NAME: vsphere-csi
LAST DEPLOYED: Tue Sep  1 11:37:18 2020
NAMESPACE: kube-system
STATUS: deployed
REVISION: 3
TEST SUITE: None
NOTES:
# Verify that CSI has been successfully deployed #

To verify that the CSI driver has been successfully deployed,
you should observe that there is one instance of the vsphere-csi-controller
running on the master node and that an instance of the vsphere-csi-node is
running on each of the worker nodes.

$ kubectl get deployment --namespace=kube-system

$ kubectl get daemonsets vsphere-csi-node --namespace=kube-system


# Verify that the vSphere CSI driver has been registered with Kubernetes #

$ kubectl describe csidrivers


# Verify that the CSINodes have been created #

$ kubectl get CSINode

Note that this helm chart only supports a single netconfig entry. If you want to add additional netconfig entries so that there are different parameters for different networks, you will have to revert to the manual deployment mechanism and hand-edit the csi-vsphere.conf.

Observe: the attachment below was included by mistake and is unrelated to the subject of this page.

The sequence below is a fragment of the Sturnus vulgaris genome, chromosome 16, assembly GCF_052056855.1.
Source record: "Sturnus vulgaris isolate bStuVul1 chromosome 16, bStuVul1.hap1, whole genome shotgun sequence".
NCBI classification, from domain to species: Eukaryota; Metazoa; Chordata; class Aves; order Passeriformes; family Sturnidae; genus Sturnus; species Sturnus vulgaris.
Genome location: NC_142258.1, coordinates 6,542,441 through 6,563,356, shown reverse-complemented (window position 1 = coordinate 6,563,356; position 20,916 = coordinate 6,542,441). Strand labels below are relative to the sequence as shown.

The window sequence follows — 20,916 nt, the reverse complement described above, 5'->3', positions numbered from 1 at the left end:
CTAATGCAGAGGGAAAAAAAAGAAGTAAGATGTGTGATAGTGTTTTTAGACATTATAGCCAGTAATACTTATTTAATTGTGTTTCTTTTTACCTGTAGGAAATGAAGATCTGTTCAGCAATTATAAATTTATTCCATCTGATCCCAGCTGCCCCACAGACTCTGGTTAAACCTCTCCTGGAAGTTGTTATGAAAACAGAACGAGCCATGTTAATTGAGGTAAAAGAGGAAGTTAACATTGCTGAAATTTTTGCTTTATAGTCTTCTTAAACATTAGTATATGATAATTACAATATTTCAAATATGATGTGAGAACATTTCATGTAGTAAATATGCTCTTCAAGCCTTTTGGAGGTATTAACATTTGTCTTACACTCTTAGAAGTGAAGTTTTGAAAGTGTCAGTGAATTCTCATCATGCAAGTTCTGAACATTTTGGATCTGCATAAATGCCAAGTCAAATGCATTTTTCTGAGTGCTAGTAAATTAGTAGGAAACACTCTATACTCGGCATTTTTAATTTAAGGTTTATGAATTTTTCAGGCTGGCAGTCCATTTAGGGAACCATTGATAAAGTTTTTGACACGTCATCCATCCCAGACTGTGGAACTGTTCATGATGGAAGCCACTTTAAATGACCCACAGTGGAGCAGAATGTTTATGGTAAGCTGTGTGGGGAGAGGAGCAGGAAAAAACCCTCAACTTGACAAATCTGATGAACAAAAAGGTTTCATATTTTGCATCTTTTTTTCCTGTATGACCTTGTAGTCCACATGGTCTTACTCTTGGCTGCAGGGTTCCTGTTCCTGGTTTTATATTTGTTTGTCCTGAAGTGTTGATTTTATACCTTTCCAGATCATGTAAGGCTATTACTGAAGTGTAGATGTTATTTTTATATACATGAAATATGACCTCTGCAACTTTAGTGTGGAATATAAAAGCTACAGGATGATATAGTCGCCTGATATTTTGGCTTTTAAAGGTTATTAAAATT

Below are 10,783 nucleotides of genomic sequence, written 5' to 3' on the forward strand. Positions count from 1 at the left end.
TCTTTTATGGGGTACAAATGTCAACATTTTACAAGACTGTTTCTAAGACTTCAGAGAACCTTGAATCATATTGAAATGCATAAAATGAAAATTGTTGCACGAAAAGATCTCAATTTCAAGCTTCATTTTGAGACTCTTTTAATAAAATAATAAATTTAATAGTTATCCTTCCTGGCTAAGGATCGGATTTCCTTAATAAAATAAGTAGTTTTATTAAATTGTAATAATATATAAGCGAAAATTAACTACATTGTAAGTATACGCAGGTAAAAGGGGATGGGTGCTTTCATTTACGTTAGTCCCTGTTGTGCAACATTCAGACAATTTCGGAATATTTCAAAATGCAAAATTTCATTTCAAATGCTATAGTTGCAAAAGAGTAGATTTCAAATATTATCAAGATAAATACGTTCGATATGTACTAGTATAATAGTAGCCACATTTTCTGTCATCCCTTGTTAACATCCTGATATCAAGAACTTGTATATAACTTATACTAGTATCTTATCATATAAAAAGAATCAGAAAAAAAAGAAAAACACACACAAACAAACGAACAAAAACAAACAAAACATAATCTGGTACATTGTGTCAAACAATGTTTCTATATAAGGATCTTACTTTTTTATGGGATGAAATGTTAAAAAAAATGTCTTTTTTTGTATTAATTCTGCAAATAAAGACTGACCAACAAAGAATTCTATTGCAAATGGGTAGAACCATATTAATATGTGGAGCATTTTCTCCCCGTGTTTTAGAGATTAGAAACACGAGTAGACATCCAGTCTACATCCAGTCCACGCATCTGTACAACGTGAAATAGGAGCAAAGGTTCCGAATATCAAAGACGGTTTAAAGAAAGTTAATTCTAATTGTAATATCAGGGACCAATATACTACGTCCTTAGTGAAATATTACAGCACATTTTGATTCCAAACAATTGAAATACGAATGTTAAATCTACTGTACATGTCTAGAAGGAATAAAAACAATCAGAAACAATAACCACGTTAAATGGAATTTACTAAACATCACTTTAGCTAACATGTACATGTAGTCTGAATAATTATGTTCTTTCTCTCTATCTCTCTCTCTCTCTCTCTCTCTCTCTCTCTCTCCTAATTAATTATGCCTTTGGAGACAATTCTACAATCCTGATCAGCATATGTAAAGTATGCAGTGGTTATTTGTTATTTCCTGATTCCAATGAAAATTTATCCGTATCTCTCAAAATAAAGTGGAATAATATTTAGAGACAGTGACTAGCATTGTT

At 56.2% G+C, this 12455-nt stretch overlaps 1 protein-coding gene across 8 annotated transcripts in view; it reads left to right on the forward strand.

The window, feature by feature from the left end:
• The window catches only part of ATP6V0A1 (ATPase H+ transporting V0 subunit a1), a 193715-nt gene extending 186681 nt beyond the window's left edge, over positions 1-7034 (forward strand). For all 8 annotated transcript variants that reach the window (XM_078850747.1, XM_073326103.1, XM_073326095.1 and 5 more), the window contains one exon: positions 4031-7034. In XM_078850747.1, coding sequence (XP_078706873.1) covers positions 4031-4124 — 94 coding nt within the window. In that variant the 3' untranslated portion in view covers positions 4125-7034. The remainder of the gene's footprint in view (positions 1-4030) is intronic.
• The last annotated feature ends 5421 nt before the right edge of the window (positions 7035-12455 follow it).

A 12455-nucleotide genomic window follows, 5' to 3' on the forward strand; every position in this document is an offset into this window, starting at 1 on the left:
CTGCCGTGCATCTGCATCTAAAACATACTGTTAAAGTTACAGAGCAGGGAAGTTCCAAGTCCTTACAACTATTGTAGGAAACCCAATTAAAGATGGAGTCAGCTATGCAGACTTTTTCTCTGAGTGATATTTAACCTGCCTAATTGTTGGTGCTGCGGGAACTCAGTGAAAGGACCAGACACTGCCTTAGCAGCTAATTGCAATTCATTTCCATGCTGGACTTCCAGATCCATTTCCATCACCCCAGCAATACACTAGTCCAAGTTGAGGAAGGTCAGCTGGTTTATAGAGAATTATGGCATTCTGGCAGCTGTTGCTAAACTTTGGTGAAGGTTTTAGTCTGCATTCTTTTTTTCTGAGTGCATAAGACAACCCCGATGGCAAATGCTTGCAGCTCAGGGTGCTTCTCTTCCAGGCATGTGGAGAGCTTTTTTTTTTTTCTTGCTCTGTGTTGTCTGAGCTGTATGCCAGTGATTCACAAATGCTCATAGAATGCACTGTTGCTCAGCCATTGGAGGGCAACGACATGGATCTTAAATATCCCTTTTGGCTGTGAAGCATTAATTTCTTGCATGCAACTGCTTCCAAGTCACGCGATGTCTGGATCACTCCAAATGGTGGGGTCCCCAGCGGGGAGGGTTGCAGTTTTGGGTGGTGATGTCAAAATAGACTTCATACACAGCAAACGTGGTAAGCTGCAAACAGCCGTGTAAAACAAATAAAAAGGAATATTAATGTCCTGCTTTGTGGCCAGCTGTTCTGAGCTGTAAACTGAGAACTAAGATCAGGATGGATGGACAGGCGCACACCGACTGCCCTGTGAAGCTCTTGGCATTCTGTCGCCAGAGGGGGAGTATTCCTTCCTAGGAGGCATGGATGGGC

Checking the csi-vsphere.conf entries

Finally, you may want to check that the csi-vsphere.conf entries are actually correctly added. You can do this by displaying the contents of the secret, and then unencoding the data field, as follows:

% kubectl get secret -n kube-system -o yaml vsphere-config-secret
apiVersion: v1
data:
  csi-vsphere.conf: W0dsb2JhbF0KY2x1c3Rlci1pZCA9ICJDSC1LOHMtQ2x1c3RlciIKW1ZpcnR1YWxDZW50ZXIg\
IjEwLjI3LjUxLjEwNiJdCnVzZXIgPSAiYWRtaW5pc3RyYXRvckB2c3BoZXJlLmxvY2FsIgpwYXNzd29yZCA9ICJWTXdh\
cmUxMjMhIgpwb3J0ID0gIjQ0MyIKaW5zZWN1cmUtZmxhZyA9ICIxIgpjYS1maWxlID0gImNhIgpkYXRhY2VudGVycyA9\
ICJEYXRhY2VudGVyIgoKdGFyZ2V0dlNBTkZpbGVTaGFyZURhdGFzdG9yZVVSTHMgPSAiZHM6Ly8vdm1mcy92b2x1bWVz\
L3ZzYW46NTJlMmNmYjU3Y2U4ZDVkMy1jMTJlMDQyODkzZmYyZjc2LyIKCgpbTmV0UGVybWlzc2lvbnMgIkEiXQoKaXBzI\
D0gIioiCnBlcm1pc3Npb25zID0gIlJFQURfV1JJVEUiCnJvb3RzcXVhc2ggPSAidHJ1ZSIK
kind: Secret
metadata:
  annotations: